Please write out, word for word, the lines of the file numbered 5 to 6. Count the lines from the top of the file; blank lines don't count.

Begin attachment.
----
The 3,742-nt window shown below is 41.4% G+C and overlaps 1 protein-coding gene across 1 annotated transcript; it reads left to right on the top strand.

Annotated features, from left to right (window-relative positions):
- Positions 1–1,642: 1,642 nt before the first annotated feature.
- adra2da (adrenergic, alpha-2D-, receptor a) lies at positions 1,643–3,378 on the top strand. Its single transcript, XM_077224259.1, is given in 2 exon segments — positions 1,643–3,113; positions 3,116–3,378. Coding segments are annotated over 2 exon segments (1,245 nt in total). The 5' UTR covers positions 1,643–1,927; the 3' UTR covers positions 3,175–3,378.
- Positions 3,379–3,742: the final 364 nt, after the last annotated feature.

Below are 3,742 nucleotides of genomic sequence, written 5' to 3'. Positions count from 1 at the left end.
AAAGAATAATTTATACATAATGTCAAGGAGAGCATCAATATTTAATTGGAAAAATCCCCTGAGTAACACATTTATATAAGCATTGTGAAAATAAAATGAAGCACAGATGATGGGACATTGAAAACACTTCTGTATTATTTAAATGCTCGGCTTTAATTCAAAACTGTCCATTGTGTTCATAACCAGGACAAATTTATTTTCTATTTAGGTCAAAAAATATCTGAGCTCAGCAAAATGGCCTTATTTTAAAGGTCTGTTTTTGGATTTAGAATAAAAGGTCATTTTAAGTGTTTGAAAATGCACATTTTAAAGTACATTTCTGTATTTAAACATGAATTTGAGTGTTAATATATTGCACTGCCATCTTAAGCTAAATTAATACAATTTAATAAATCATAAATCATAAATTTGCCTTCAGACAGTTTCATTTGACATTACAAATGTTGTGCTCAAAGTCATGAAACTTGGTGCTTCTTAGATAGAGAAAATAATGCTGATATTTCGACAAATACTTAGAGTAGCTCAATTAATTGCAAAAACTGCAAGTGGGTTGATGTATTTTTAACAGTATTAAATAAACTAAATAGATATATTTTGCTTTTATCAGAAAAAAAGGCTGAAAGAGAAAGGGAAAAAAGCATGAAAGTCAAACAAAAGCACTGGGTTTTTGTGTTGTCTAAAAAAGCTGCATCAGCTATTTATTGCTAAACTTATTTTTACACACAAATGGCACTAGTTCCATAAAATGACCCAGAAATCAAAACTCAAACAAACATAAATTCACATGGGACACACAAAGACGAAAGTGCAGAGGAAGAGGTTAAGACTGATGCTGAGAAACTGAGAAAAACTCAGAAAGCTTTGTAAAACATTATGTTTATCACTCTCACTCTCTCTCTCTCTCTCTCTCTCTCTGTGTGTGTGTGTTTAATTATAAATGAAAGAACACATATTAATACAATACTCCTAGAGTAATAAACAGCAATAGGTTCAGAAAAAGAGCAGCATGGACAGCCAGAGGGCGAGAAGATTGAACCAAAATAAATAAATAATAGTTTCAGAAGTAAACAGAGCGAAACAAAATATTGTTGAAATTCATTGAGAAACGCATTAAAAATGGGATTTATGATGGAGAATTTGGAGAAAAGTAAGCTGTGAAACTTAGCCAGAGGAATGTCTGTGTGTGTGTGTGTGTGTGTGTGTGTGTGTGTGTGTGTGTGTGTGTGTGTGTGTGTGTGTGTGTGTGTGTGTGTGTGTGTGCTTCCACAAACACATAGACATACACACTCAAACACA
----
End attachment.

- Positions 3,379–3,742: the final 364 nt, after the last annotated feature.

Below are 3,742 nucleotides of genomic sequence, written 5' to 3'. Positions count from 1 at the left end.